Introduction to Hadoop and HiveJan 26, 2014 · 6 minute read
The ability to extract meaningful and actionable information from data is a skill of growing importance. Many of today’s largest tech companies are built upon that skill. Knowing what questions to ask has always been the interesting part, but as the volume of data has gotten “bigger”, knowing how to ask those questions has become increasingly relevant.
SQL is the lingua franca for data wrangling. But, the power of SQL derives from the fact that it manages data in a relational model. Unfortunately, for sufficiently large amounts of data, such a model is difficult to maintain. Furthermore, with a large enough “data firehose”, it isn’t feasible to identify, sanitize, and pump all the data into a relational database in a timely manner, let alone get it back out. To combat these problems, Google invented the map-reduce paradigm, and Yahoo later open sourced a framework implementation of it called Hadoop.
Hadoop is simply a system which enables users to perform map-reduce operations across a cluster of computers. It abstracts away the tedium of coordinating the cluster to perform separate segments of useful work. Instead, you treat Hadoop as one logical computer. There is one filesystem into which you put data, and one system on which you run map-reduce jobs to process that data. Hadoop takes care of storing the data redundantly across its cluster, and parallelizing your jobs amongst the cluster nodes.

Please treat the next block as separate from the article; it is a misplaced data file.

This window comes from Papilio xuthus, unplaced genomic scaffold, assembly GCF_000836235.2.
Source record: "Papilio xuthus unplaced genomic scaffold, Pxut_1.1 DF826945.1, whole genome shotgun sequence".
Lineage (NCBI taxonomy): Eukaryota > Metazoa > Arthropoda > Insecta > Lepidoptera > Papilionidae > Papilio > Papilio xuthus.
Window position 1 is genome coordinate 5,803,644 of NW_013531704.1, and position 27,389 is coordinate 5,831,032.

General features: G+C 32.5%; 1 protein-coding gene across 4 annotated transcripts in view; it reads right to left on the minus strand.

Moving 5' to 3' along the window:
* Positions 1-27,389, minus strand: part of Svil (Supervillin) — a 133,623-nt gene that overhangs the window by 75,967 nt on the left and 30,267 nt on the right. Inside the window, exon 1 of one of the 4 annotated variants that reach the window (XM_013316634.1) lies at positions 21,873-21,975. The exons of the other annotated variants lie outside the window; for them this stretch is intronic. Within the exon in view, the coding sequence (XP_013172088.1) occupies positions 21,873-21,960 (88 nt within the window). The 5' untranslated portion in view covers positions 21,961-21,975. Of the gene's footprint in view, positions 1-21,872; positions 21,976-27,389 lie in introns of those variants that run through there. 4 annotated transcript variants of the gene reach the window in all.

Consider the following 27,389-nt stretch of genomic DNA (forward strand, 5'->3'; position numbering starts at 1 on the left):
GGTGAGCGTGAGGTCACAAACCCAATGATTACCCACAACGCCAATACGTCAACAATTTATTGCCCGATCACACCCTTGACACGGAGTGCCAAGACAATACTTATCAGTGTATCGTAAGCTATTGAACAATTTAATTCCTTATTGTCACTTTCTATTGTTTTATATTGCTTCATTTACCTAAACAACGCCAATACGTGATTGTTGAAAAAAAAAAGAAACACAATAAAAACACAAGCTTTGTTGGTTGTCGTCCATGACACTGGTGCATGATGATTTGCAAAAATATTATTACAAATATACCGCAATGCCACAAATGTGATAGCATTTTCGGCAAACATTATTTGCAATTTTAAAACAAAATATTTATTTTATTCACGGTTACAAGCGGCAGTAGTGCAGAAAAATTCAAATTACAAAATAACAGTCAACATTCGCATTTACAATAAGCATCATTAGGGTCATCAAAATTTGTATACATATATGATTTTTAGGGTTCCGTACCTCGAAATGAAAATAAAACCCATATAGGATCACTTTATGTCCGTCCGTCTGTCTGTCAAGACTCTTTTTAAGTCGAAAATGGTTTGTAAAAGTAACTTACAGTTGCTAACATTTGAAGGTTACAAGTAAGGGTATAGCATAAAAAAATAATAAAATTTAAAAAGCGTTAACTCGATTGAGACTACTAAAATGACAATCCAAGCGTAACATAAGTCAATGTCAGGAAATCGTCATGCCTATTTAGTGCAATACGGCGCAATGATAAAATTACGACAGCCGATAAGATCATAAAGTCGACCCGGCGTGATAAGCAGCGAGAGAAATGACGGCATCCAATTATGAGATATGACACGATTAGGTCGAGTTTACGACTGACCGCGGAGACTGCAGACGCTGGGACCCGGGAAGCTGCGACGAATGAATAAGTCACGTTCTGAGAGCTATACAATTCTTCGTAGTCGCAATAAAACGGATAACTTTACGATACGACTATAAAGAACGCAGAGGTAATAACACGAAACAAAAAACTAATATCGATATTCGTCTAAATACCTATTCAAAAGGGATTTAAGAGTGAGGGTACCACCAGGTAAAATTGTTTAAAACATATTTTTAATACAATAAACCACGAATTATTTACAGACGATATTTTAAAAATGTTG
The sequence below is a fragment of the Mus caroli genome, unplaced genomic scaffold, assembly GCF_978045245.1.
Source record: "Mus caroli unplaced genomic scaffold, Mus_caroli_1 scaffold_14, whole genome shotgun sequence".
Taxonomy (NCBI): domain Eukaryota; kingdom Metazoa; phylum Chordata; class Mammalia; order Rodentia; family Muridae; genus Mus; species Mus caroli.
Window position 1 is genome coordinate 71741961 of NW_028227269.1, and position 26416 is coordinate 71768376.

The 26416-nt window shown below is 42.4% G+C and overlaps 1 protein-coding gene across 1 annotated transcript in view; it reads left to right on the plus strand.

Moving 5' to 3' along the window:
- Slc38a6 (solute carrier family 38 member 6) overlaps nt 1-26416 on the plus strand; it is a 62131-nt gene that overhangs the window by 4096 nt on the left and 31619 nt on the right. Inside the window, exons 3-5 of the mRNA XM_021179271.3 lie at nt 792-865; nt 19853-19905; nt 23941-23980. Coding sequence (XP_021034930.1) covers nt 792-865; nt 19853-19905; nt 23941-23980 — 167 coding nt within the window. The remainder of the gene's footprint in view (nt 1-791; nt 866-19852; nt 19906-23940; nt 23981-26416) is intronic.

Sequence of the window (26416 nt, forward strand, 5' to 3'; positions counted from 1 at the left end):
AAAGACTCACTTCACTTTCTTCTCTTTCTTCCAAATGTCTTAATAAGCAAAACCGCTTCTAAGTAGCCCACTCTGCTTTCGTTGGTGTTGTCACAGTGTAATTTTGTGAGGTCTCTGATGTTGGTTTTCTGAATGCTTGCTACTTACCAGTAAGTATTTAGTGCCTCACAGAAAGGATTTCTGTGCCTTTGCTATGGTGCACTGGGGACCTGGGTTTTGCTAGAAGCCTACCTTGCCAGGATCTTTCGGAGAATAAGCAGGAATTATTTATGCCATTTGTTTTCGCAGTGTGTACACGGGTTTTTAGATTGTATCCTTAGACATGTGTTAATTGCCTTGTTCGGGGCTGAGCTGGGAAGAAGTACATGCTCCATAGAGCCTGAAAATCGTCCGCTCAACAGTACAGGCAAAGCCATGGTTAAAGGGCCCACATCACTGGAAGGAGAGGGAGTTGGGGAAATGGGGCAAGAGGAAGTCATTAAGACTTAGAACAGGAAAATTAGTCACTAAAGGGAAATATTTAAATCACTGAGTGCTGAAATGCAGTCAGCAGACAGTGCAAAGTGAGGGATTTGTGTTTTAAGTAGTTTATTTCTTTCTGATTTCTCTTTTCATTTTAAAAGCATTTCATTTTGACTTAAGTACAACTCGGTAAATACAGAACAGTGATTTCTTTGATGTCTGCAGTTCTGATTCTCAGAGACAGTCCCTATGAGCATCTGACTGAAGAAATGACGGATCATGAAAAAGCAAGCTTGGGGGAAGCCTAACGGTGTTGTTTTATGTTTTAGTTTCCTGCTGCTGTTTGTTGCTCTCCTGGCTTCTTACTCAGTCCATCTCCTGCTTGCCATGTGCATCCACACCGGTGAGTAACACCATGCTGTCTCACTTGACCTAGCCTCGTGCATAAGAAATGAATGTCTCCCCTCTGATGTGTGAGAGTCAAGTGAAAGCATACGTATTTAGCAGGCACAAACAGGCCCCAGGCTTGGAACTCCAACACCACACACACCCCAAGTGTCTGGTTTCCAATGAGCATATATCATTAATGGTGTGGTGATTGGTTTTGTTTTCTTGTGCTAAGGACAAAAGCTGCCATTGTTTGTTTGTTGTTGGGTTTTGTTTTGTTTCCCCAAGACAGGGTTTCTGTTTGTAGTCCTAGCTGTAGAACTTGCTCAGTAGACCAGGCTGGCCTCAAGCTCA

This solution works well for batch offline processing of enormous datasets in an ETL fashion. It does require writing java map-reduce programs which are verbose, boiler-plate laden, and sometimes lacking in clarity, however. To combat this, and enable the wider audience familiar with SQL to enjoy the benefits of scale Hadoop offers, Facebook invented Hive.